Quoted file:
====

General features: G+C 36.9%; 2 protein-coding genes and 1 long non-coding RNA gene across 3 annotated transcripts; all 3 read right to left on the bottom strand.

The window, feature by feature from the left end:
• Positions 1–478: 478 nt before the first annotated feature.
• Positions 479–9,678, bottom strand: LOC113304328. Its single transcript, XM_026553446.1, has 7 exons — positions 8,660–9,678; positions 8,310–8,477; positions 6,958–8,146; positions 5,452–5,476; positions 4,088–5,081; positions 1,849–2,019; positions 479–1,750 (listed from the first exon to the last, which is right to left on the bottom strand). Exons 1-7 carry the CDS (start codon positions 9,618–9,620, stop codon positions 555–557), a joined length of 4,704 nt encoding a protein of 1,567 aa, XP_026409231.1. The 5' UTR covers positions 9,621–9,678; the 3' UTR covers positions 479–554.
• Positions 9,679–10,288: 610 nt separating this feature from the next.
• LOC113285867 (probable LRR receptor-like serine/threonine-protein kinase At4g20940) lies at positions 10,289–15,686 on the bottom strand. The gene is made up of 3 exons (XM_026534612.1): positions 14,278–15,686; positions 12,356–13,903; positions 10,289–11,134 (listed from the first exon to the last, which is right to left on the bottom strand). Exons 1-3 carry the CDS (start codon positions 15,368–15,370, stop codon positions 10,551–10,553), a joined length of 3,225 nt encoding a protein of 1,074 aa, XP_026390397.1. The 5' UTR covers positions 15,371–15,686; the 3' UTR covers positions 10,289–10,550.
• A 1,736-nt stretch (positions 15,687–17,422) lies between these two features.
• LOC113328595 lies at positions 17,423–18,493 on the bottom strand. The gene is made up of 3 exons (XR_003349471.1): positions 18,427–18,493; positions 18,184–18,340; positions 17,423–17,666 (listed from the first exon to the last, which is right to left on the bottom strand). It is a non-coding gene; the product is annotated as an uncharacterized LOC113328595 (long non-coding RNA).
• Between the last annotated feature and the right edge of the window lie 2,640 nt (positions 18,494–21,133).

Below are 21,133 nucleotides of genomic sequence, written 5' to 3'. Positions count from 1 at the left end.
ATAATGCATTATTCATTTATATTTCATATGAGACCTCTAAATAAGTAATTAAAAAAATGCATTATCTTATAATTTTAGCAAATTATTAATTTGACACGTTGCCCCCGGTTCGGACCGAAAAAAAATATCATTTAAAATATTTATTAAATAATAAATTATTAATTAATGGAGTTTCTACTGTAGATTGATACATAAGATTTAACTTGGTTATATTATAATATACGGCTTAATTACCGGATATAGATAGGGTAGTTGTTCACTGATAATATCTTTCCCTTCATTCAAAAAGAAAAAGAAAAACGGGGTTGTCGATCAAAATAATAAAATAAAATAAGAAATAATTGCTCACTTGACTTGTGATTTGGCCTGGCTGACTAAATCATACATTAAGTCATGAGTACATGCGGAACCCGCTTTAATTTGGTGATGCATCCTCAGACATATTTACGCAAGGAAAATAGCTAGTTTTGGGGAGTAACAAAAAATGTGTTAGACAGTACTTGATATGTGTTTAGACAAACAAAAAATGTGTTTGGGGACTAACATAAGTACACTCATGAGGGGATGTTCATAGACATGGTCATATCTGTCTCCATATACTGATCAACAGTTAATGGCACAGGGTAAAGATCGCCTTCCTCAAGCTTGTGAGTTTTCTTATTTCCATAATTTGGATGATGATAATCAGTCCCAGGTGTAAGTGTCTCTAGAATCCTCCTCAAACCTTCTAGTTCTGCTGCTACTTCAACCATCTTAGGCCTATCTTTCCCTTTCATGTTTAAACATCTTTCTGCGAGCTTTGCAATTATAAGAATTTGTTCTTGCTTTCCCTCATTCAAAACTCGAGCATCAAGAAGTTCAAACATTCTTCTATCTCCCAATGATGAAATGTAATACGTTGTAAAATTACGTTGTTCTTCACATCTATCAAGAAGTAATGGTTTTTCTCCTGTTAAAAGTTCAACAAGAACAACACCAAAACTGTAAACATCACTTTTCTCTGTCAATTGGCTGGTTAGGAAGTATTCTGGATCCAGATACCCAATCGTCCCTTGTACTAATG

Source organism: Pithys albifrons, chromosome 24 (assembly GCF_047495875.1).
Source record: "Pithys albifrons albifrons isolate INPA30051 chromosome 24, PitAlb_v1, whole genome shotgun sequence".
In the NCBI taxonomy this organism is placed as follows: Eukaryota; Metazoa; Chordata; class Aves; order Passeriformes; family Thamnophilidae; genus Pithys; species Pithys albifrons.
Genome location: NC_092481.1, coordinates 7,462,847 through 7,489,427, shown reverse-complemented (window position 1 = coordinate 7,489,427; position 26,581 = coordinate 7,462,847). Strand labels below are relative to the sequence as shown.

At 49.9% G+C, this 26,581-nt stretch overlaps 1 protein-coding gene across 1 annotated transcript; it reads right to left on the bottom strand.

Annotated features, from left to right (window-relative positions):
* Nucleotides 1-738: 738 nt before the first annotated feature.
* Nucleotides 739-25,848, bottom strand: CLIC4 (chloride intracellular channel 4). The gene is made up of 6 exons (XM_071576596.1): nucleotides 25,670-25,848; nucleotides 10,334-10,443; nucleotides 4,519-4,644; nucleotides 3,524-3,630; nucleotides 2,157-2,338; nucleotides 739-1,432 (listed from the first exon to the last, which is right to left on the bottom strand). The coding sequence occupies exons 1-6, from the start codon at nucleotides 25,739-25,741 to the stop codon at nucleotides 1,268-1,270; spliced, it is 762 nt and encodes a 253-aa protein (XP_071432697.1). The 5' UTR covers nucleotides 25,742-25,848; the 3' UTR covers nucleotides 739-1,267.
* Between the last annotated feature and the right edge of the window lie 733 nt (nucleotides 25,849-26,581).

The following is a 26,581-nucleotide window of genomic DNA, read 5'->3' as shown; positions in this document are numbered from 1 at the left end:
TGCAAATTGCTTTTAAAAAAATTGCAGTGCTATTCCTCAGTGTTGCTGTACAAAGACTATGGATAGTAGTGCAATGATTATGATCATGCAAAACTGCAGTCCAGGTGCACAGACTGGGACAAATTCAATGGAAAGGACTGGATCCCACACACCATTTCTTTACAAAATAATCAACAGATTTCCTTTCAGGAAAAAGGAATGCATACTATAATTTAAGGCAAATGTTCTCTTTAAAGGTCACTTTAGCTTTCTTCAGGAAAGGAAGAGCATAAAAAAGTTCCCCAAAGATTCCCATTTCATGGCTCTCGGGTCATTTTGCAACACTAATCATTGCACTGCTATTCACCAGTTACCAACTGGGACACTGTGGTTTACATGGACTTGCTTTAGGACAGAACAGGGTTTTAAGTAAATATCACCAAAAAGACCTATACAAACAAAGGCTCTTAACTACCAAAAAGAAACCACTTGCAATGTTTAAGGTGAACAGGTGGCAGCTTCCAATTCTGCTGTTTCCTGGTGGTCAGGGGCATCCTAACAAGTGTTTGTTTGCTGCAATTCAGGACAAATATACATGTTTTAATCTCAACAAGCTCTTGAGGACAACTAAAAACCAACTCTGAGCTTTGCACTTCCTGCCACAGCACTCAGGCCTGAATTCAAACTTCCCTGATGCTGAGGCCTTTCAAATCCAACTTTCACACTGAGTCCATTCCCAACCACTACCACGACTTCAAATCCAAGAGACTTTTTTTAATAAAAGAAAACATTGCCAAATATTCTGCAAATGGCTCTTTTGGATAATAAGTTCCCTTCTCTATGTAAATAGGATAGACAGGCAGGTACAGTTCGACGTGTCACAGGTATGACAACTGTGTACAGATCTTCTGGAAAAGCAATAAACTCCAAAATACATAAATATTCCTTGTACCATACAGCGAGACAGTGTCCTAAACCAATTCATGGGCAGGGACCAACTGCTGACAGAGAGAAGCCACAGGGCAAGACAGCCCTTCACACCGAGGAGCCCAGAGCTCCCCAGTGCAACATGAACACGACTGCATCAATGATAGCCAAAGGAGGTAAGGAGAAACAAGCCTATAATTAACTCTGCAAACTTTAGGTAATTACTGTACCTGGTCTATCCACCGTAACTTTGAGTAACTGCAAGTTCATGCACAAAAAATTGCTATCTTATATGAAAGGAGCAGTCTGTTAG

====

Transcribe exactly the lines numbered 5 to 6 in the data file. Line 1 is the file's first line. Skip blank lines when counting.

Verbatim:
• Positions 9,679–10,288: 610 nt separating this feature from the next.
• LOC113285867 (probable LRR receptor-like serine/threonine-protein kinase At4g20940) lies at positions 10,289–15,686 on the bottom strand. The gene is made up of 3 exons (XM_026534612.1): positions 14,278–15,686; positions 12,356–13,903; positions 10,289–11,134 (listed from the first exon to the last, which is right to left on the bottom strand). Exons 1-3 carry the CDS (start codon positions 15,368–15,370, stop codon positions 10,551–10,553), a joined length of 3,225 nt encoding a protein of 1,074 aa, XP_026390397.1. The 5' UTR covers positions 15,371–15,686; the 3' UTR covers positions 10,289–10,550.